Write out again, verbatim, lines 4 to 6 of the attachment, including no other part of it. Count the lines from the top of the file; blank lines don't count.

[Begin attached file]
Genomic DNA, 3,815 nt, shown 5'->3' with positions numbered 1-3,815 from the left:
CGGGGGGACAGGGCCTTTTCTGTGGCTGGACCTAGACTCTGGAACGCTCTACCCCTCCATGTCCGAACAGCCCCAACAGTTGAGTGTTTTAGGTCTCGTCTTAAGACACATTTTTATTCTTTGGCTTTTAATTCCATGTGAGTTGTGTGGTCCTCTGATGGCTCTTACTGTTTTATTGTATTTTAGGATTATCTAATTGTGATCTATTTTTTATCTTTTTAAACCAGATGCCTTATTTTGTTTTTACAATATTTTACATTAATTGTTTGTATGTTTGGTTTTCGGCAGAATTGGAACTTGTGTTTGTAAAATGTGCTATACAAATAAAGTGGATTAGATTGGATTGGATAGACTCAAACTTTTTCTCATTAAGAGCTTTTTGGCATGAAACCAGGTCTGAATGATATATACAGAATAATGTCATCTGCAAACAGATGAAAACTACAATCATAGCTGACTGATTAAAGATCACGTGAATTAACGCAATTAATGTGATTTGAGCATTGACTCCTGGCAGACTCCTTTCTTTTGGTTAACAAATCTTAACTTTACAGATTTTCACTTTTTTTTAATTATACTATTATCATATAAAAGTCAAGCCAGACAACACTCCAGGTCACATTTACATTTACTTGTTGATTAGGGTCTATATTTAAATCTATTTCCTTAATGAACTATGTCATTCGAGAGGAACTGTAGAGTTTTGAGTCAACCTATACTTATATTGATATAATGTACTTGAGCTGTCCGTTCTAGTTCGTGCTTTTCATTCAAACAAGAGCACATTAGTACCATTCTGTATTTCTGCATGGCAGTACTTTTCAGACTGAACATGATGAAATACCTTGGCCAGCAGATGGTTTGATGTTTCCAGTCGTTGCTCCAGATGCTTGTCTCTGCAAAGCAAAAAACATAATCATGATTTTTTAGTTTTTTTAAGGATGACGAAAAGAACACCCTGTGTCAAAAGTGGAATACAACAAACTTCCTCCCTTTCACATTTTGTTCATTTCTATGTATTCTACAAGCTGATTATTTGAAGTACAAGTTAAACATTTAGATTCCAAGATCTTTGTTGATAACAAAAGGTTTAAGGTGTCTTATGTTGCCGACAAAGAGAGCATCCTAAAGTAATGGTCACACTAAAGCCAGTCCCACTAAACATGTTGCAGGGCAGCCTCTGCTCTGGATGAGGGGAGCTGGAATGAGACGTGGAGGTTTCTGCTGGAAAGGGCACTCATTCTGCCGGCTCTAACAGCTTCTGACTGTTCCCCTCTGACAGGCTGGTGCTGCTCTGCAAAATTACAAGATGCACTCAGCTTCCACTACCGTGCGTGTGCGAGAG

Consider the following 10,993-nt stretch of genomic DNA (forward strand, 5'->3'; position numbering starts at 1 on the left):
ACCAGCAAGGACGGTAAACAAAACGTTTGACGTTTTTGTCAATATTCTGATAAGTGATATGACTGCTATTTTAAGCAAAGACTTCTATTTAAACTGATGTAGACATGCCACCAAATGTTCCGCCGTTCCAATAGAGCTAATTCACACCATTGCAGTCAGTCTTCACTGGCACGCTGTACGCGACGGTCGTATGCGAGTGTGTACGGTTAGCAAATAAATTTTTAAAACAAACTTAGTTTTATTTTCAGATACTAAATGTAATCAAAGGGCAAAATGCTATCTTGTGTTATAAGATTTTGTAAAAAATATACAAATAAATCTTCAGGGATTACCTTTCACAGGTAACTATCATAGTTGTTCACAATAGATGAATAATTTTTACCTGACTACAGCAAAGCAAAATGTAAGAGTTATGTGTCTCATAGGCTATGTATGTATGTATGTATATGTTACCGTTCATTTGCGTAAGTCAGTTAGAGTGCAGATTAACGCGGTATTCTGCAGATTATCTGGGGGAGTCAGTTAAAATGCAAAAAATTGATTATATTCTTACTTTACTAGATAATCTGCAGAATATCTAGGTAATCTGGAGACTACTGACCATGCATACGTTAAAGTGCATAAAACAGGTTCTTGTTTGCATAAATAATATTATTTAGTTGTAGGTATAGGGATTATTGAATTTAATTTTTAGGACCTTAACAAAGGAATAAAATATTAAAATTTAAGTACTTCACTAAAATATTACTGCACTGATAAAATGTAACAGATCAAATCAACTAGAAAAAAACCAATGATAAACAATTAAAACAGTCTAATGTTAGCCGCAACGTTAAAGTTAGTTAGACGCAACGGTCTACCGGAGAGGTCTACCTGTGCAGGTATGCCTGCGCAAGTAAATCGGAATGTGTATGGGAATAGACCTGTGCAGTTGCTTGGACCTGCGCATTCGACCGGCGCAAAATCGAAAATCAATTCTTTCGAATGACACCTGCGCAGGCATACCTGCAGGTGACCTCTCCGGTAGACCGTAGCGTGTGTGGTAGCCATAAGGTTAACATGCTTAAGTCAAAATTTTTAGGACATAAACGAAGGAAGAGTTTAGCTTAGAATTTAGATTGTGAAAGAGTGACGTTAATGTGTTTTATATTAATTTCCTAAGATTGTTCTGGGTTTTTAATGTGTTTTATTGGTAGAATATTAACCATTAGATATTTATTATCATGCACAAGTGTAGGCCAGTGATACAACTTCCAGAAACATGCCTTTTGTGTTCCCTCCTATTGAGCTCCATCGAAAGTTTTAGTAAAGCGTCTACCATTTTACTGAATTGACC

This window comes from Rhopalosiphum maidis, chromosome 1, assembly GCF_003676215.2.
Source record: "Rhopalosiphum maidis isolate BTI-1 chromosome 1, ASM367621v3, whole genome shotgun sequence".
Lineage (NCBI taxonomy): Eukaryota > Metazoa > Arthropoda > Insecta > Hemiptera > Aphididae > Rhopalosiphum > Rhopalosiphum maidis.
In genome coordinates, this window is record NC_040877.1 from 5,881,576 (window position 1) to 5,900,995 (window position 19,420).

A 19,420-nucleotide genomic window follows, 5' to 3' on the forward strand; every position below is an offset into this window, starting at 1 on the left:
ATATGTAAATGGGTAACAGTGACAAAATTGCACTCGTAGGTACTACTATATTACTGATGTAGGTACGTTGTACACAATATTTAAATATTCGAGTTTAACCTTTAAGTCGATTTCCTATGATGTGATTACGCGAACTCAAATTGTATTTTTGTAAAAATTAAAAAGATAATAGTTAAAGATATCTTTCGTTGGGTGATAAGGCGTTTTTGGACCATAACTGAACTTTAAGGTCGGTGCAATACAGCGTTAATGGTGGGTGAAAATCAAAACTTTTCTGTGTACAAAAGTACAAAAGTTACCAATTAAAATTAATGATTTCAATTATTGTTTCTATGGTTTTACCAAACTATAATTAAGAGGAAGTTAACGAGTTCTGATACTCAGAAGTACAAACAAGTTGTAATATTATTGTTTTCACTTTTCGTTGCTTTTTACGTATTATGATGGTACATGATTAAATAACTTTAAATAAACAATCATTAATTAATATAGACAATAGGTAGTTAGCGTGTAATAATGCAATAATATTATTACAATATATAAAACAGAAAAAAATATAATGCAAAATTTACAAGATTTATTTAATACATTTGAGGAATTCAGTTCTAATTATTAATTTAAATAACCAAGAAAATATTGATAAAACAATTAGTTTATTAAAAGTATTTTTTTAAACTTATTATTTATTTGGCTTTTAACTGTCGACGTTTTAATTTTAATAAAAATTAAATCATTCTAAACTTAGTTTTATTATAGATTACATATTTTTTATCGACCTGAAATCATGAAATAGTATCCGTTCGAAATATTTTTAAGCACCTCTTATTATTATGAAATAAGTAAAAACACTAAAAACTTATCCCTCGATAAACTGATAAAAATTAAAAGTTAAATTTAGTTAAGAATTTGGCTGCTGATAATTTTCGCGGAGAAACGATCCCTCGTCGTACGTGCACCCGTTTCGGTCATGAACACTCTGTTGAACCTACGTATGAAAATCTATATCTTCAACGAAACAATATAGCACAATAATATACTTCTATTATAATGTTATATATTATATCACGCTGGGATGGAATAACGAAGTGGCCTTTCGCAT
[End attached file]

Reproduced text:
ACCAGCAAGGACGGTAAACAAAACGTTTGACGTTTTTGTCAATATTCTGATAAGTGATATGACTGCTATTTTAAGCAAAGACTTCTATTTAAACTGATGTAGACATGCCACCAAATGTTCCGCCGTTCCAATAGAGCTAATTCACACCATTGCAGTCAGTCTTCACTGGCACGCTGTACGCGACGGTCGTATGCGAGTGTGTACGGTTAGCAAATAAATTTTTAAAACAAACTTAGTTTTATTTTCAGATACTAAATGTAATCAAAGGGCAAAATGCTATCTTGTGTTATAAGATTTTGTAAAAAATATACAAATAAATCTTCAGGGATTACCTTTCACAGGTAACTATCATAGTTGTTCACAATAGATGAATAATTTTTACCTGACTACAGCAAAGCAAAATGTAAGAGTTATGTGTCTCATAGGCTATGTATGTATGTATGTATATGTTACCGTTCATTTGCGTAAGTCAGTTAGAGTGCAGATTAACGCGGTATTCTGCAGATTATCTGGGGGAGTCAGTTAAAATGCAAAAAATTGATTATATTCTTACTTTACTAGATAATCTGCAGAATATCTAGGTAATCTGGAGACTACTGACCATGCATACGTTAAAGTGCATAAAACAGGTTCTTGTTTGCATAAATAATATTATTTAGTTGTAGGTATAGGGATTATTGAATTTAATTTTTAGGACCTTAACAAAGGAATAAAATATTAAAATTTAAGTACTTCACTAAAATATTACTGCACTGATAAAATGTAACAGATCAAATCAACTAGAAAAAAACCAATGATAAACAATTAAAACAGTCTAATGTTAGCCGCAACGTTAAAGTTAGTTAGACGCAACGGTCTACCGGAGAGGTCTACCTGTGCAGGTATGCCTGCGCAAGTAAATCGGAATGTGTATGGGAATAGACCTGTGCAGTTGCTTGGACCTGCGCATTCGACCGGCGCAAAATCGAAAATCAATTCTTTCGAATGACACCTGCGCAGGCATACCTGCAGGTGACCTCTCCGGTAGACCGTAGCGTGTGTGGTAGCCATAAGGTTAACATGCTTAAGTCAAAATTTTTAGGACATAAACGAAGGAAGAGTTTAGCTTAGAATTTAGATTGTGAAAGAGTGACGTTAATGTGTTTTATATTAATTTCCTAAGATTGTTCTGGGTTTTTAATGTGTTTTATTGGTAGAATATTAACCATTAGATATTTATTATCATGCACAAGTGTAGGCCAGTGATACAACTTCCAGAAACATGCCTTTTGTGTTCCCTCCTATTGAGCTCCATCGAAAGTTTTAGTAAAGCGTCTACCATTTTACTGAATTGACC

This window comes from Rhopalosiphum maidis, chromosome 1, assembly GCF_003676215.2.
Source record: "Rhopalosiphum maidis isolate BTI-1 chromosome 1, ASM367621v3, whole genome shotgun sequence".